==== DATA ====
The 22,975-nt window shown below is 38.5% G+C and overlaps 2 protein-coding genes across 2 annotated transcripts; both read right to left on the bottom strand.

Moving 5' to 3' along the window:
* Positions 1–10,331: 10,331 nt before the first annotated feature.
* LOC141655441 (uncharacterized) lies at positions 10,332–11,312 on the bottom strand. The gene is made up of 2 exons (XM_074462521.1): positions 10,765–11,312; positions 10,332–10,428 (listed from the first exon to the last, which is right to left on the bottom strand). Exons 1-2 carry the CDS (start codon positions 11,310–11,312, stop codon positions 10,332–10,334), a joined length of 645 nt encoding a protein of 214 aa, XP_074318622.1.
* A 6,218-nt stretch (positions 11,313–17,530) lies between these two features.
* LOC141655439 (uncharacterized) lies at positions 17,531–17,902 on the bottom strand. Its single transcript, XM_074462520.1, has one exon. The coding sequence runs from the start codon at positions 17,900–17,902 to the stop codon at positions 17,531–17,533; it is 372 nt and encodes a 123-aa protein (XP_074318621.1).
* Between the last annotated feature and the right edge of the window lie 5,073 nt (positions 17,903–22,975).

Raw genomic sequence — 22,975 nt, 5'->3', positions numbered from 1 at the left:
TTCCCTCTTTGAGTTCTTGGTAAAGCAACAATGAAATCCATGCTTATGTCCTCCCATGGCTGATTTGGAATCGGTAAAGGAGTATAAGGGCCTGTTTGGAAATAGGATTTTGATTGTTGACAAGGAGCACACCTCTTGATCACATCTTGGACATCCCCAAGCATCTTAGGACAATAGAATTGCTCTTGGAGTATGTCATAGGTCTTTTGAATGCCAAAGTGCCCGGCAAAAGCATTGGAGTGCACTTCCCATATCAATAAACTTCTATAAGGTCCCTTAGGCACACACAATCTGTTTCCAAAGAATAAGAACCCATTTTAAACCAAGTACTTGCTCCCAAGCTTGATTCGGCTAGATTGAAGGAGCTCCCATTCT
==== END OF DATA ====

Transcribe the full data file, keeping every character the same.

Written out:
The 22,975-nt window shown below is 38.5% G+C and overlaps 2 protein-coding genes across 2 annotated transcripts; both read right to left on the bottom strand.

Moving 5' to 3' along the window:
* Positions 1–10,331: 10,331 nt before the first annotated feature.
* LOC141655441 (uncharacterized) lies at positions 10,332–11,312 on the bottom strand. The gene is made up of 2 exons (XM_074462521.1): positions 10,765–11,312; positions 10,332–10,428 (listed from the first exon to the last, which is right to left on the bottom strand). Exons 1-2 carry the CDS (start codon positions 11,310–11,312, stop codon positions 10,332–10,334), a joined length of 645 nt encoding a protein of 214 aa, XP_074318622.1.
* A 6,218-nt stretch (positions 11,313–17,530) lies between these two features.
* LOC141655439 (uncharacterized) lies at positions 17,531–17,902 on the bottom strand. Its single transcript, XM_074462520.1, has one exon. The coding sequence runs from the start codon at positions 17,900–17,902 to the stop codon at positions 17,531–17,533; it is 372 nt and encodes a 123-aa protein (XP_074318621.1).
* Between the last annotated feature and the right edge of the window lie 5,073 nt (positions 17,903–22,975).

Raw genomic sequence — 22,975 nt, 5'->3', positions numbered from 1 at the left:
TTCCCTCTTTGAGTTCTTGGTAAAGCAACAATGAAATCCATGCTTATGTCCTCCCATGGCTGATTTGGAATCGGTAAAGGAGTATAAGGGCCTGTTTGGAAATAGGATTTTGATTGTTGACAAGGAGCACACCTCTTGATCACATCTTGGACATCCCCAAGCATCTTAGGACAATAGAATTGCTCTTGGAGTATGTCATAGGTCTTTTGAATGCCAAAGTGCCCGGCAAAAGCATTGGAGTGCACTTCCCATATCAATAAACTTCTATAAGGTCCCTTAGGCACACACAATCTGTTTCCAAAGAATAAGAACCCATTTTAAACCAAGTACTTGCTCCCAAGCTTGATTCGGCTAGATTGAAGGAGCTCCCATTCT